“For the last seven years, I’ve been on that International Panel, and just been trying to take any opportunities that might come up, (such as) World Cup qualifiers or local ODIs or local T20s.”

During his rise through the ranks of Australian umpiring, two main factors have earnt Nogajski the respect of players: “Decision making is their number one and also how we manage a match, how we speak to them, how we get along with them, how we relate to them.

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“Since 2009, I think I’ve had every decision that I’ve ever made assessed by either a match referee or an umpire high performance manager.

“But there are also umpire coaches and umpire selectors that would be observing how we perform both on and off the field.

“We are assessed over a long period of time and through the resources that we have with the umpire coaches hoping to identify areas that we can continuously improve on and just keep trying to work hard and get better.”

As he embarks on the biggest opportunity of his career to date, The Hutchins School educator of 16 years can draw on his experience during domestic cricket’s biggest moments having stood in the past six Marsh Sheffield Shield finals (as well as the TV umpire in 2016-17) and five of the past six KFC BBL finals.

His message for others who love the sport like he does, is to “stay involved”.

“It’s such a privileged position to give back through match officiating,” he said.

“Ever since I started doing it, I’ve absolutely loved it.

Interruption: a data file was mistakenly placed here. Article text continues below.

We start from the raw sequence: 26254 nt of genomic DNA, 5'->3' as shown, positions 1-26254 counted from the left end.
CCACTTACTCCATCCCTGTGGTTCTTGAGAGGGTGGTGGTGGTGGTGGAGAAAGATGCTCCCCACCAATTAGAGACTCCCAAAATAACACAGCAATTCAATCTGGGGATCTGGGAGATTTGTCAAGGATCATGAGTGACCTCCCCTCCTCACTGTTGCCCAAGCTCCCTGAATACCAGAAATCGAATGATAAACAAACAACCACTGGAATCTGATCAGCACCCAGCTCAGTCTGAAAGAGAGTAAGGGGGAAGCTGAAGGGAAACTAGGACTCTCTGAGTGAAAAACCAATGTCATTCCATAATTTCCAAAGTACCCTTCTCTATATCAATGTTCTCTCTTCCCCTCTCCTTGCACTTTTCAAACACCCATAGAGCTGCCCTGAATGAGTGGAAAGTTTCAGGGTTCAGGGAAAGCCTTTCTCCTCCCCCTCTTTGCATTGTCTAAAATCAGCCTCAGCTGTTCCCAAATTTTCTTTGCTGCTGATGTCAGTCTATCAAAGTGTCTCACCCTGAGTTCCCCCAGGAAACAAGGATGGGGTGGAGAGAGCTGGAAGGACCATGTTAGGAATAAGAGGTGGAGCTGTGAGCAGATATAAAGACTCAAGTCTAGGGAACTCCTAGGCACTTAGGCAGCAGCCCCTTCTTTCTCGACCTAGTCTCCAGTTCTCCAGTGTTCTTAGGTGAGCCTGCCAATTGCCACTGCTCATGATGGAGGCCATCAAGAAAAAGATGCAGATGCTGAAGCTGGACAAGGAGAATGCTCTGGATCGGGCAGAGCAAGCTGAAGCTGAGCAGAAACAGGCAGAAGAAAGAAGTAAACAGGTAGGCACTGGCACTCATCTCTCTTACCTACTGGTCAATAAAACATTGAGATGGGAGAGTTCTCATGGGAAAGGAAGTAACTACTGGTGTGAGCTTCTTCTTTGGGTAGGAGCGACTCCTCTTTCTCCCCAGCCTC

Nogajski signals wide during a 50-over World Cup qualifying match between Zimbabwe and West Indies last year // Getty

“It’s exciting, it’s challenging, every game is different, and it can be funny at times.

“It’s been incredibly rewarding for me. I’ve met so many people that I wouldn’t have normally that share a common interest in cricket and I’ve been allowed to travel the world.

“For those youngsters out there that love the game, it’s a wonderful way to stay involved and also to earn a little bit of money at the same time.”

Nogajski will make his standing umpiring men’s World Cup debut on June 7 when Canada face Ireland in New York, where he will be involved in another four matches before rounding out the group stage with two games in St Vincent.

The ICC will then select a group of umpires to officiate the Super Eight stage and semi-finals and final.

Nogajski will be joined at the World Cup by experienced Australian umpires Rod Tucker and Paul Reiffel and match referee David Boon.

2024 ICC Men’s T20 World Cup

Australia’s squad: Mitch Marsh (c), Ashton Agar, Pat Cummins, Tim David, Nathan Ellis, Cameron Green, Josh Hazlewood, Travis Head, Josh Inglis, Glenn Maxwell, Mitchell Starc, Marcus Stoinis, Matthew Wade, David Warner, Adam Zampa

Australia’s Group B fixtures

June 6: v Oman, Kensington Oval, Barbados, 10.30am AEST

June 9: v England, Kensington Oval, Barbados, 3am AEST

June 12: v Namibia, Sir Vivian Richards Stadium, Antigua, 10.30am AEST

June 16: v Scotland, Daren Sammy Stadium, St Lucia, 10.30am AEST

Super Eights, finals to follow if Australia qualify